The glow of light that lingered with me was not beamed from the story of his remarkable physical recovery. It was, instead, the idea that love had set him free. Really free.
Suppose those nurses had done their work grudgingly? Or simply dutifully? Would that have wrought the “miracle"? Somehow Dick Williams didn’t think so...and neither do I.
Probably they felt they had done a small thing, something in the line of duty. Yet here their goodness was, like a shining pebble dropped in a big pond, sending forth ever widening ripples.
It made me realize that our acts must be measured by how lovingly we do them.
I have a friend, a sparkling, talented girl, whom my sisters and I have known since our school days. We thought of her then as the “one most likely to succeed.” Today she is married, has a house full of children, a parrot, a canary, three dogs, and a very nice husband with a very limited income.
Her hands and her head seem so full of household cares that sometimes I have been guilty of feeling sorry that all that talent was “wasted.”
The other day while her brood was in school, she came to tea and together we reminisced over the dreams we had woven as youngsters. “I didn’t come even close, did I?” she asked laughing. “I was going to set the world on fire. And every once in a while, of course, I dream still. Particularly on Sundays.”
“Why Sunday?” I asked.
“Do you know what it’s like to get a big family ready for Mass on time and all clean at once?”
Then she added thoughtfully, “But when my resentment tries to creep in, when my patience is thin or my tasks seem pretty meager and monotonous, then I do think of the Holy Family and what They went through and the example They have given us, and I go pretty humbly about my business.
"Getting my brood ready for Mass may be a long way from those brilliant dreams. But I am honestly happy to have a chance to hand out a hundred cups of water each day to my youngsters. And I wouldn’t change places with anybody.”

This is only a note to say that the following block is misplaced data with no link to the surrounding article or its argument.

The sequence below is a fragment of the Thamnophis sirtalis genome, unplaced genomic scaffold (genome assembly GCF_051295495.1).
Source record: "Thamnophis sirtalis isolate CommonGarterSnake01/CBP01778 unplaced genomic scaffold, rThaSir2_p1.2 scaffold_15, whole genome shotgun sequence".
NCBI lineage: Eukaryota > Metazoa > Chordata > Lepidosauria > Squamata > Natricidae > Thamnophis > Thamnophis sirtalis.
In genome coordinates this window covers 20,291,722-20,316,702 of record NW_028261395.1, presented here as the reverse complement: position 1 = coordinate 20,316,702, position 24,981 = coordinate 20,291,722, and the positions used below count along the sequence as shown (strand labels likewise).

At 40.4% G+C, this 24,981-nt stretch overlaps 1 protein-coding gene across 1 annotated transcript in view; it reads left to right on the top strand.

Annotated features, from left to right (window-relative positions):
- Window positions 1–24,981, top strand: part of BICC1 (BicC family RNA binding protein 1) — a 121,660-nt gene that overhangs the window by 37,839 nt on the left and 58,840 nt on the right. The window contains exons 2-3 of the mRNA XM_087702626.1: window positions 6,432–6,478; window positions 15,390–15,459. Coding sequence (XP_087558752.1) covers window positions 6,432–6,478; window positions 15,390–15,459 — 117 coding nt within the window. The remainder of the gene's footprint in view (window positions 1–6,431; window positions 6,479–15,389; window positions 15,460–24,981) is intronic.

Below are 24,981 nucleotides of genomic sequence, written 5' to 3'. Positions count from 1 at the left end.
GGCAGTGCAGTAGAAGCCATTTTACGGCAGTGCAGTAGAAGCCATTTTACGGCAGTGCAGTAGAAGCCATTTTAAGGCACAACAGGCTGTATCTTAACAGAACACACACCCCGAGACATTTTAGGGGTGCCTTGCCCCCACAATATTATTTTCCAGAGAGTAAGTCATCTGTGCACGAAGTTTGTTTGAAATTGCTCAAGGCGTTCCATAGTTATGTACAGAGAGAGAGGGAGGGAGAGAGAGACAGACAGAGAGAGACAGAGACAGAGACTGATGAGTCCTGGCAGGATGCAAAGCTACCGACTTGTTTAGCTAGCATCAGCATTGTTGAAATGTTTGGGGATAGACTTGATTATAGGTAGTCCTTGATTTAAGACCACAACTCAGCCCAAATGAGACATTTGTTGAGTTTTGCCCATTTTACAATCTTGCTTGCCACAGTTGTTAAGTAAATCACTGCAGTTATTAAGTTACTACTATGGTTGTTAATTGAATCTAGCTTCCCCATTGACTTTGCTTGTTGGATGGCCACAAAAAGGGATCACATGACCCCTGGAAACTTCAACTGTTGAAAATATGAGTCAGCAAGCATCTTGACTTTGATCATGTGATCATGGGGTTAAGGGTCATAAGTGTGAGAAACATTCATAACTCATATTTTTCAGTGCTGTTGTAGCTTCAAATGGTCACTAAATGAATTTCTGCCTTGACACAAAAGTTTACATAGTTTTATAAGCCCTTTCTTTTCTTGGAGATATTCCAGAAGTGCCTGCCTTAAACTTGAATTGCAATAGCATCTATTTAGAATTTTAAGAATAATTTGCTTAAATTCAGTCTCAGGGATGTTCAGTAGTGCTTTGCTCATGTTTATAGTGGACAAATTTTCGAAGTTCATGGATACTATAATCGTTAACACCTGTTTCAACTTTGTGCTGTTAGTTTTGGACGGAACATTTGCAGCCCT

My friend was referring to Matthew 10:42 which we often quoted between us. She has achieved success far beyond many of the worldly people I know, for she is humbly living a life of loving helpfulness.
Humility, I find, is the gateway to so many hearts and has succeeded in tearing down walls no amount of reason and logic could budge. When humility has its perfect way with us, it moves mountains. Then we are willing to put man’s desires and will in the background and let God take over.
Recently I realized, much to my surprise, for I have been doing it unconsciously, that every night just before I go to sleep I repeat the same little prayer of my childhood, with my same childhood faith and trust.
Me, a grown-up woman, a Hollywood actress, a mother, a wife, saying just before I closed my eyes, “And please, dear God, make me a good girl.”
Momentarily I was upset. One reads so much of complexes these days that simplicity is regarded as suspect. Could I be trying, subconsciously, to escape the responsibility for carrying an adult burden in an adult world? So I checked with my mother.
“Mother,” I asked. “Is there any special prayer that you say every night before you go to sleep?”
My mother, a wise servant of God, serving Him so faithfully and well for so many years, thought a minute and then said, “Yes, there is. I say, ‘Give me a happy death and please, dear God, make me a good girl.’”
In the simplicity of that prayer, in that childlike attitude of the heart, lie, I am convinced, some of our biggest answers.